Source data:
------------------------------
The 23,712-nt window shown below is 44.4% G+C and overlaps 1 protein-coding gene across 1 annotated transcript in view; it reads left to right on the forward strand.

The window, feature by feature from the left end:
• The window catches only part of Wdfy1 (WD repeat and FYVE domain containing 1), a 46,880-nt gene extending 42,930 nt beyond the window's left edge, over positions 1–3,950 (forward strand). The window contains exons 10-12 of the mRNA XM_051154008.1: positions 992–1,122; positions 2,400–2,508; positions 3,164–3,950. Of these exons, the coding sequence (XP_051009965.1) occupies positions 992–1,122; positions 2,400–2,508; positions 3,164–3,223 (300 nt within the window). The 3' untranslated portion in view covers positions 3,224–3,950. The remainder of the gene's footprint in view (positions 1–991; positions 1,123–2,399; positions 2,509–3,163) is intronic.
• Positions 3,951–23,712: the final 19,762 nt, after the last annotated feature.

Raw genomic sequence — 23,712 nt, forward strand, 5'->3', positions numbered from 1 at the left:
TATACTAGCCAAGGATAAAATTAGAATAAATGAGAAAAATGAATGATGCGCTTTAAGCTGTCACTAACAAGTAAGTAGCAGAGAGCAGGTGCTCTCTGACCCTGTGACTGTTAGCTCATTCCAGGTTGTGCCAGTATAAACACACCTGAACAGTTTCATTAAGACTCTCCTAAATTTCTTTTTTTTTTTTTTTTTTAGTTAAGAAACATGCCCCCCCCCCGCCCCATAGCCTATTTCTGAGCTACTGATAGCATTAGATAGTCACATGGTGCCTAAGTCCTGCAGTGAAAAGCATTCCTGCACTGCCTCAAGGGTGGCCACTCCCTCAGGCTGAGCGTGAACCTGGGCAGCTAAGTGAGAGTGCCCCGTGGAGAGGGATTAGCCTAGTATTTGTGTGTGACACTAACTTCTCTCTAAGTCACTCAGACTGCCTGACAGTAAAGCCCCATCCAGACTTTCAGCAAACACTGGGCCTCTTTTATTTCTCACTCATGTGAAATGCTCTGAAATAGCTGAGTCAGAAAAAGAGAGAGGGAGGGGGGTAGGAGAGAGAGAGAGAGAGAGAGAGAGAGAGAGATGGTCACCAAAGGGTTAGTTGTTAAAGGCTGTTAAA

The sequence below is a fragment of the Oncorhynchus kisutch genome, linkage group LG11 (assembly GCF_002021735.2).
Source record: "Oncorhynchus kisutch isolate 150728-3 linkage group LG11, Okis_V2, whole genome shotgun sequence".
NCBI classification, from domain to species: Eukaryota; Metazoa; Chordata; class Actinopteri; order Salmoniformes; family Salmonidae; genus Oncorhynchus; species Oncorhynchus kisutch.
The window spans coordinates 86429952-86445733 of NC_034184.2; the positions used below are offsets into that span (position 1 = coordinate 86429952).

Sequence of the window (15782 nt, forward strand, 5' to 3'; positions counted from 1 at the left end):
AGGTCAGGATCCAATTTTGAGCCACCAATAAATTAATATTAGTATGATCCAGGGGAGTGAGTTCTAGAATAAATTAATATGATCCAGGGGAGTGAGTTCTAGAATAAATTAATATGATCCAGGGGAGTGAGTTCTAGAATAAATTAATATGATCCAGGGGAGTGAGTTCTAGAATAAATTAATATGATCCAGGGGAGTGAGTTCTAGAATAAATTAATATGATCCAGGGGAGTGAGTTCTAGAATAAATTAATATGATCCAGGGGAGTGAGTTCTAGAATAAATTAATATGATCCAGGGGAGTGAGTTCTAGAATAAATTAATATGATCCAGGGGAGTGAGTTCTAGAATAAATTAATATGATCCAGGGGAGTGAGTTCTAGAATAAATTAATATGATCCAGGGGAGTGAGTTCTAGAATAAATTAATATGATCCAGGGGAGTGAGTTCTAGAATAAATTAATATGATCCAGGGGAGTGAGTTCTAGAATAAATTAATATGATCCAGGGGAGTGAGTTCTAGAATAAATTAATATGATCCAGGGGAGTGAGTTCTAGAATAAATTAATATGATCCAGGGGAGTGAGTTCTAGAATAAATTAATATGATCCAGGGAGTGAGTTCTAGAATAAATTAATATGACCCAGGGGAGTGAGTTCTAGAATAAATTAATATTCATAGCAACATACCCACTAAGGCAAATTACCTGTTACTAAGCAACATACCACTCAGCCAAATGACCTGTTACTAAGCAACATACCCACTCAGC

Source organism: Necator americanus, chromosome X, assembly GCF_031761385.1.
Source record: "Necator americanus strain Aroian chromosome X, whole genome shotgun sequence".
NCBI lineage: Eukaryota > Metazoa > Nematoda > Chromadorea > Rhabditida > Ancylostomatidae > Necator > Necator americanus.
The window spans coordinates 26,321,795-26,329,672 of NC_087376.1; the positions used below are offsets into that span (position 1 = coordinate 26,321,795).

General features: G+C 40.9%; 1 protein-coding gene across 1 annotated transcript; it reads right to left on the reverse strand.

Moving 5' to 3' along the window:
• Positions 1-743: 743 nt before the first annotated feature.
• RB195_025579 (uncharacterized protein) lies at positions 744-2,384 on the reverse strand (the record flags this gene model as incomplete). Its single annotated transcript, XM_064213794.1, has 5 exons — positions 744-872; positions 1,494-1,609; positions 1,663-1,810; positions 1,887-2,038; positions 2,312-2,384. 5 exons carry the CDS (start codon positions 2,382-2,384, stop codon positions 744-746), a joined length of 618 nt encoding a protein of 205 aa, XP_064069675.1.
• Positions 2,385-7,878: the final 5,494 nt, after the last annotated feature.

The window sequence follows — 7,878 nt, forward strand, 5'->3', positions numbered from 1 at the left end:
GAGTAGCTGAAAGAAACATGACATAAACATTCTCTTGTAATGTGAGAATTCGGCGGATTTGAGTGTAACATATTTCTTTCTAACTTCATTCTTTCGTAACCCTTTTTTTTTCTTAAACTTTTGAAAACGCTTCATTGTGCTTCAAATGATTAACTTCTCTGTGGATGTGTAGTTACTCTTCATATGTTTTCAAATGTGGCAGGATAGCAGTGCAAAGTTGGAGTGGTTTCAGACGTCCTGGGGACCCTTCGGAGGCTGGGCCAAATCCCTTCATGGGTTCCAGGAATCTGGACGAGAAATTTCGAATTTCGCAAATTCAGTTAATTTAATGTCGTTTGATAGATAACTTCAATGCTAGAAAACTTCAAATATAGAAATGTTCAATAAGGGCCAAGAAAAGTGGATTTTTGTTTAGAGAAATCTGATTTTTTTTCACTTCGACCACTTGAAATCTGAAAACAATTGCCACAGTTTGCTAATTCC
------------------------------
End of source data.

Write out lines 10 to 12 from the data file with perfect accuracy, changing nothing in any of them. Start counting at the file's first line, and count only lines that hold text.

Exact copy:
The window spans coordinates 86429952-86445733 of NC_034184.2; the positions used below are offsets into that span (position 1 = coordinate 86429952).

Sequence of the window (15782 nt, forward strand, 5' to 3'; positions counted from 1 at the left end):
AGGTCAGGATCCAATTTTGAGCCACCAATAAATTAATATTAGTATGATCCAGGGGAGTGAGTTCTAGAATAAATTAATATGATCCAGGGGAGTGAGTTCTAGAATAAATTAATATGATCCAGGGGAGTGAGTTCTAGAATAAATTAATATGATCCAGGGGAGTGAGTTCTAGAATAAATTAATATGATCCAGGGGAGTGAGTTCTAGAATAAATTAATATGATCCAGGGGAGTGAGTTCTAGAATAAATTAATATGATCCAGGGGAGTGAGTTCTAGAATAAATTAATATGATCCAGGGGAGTGAGTTCTAGAATAAATTAATATGATCCAGGGGAGTGAGTTCTAGAATAAATTAATATGATCCAGGGGAGTGAGTTCTAGAATAAATTAATATGATCCAGGGGAGTGAGTTCTAGAATAAATTAATATGATCCAGGGGAGTGAGTTCTAGAATAAATTAATATGATCCAGGGGAGTGAGTTCTAGAATAAATTAATATGATCCAGGGGAGTGAGTTCTAGAATAAATTAATATGATCCAGGGGAGTGAGTTCTAGAATAAATTAATATGATCCAGGGGAGTGAGTTCTAGAATAAATTAATATGATCCAGGGAGTGAGTTCTAGAATAAATTAATATGACCCAGGGGAGTGAGTTCTAGAATAAATTAATATTCATAGCAACATACCCACTAAGGCAAATTACCTGTTACTAAGCAACATACCACTCAGCCAAATGACCTGTTACTAAGCAACATACCCACTCAGC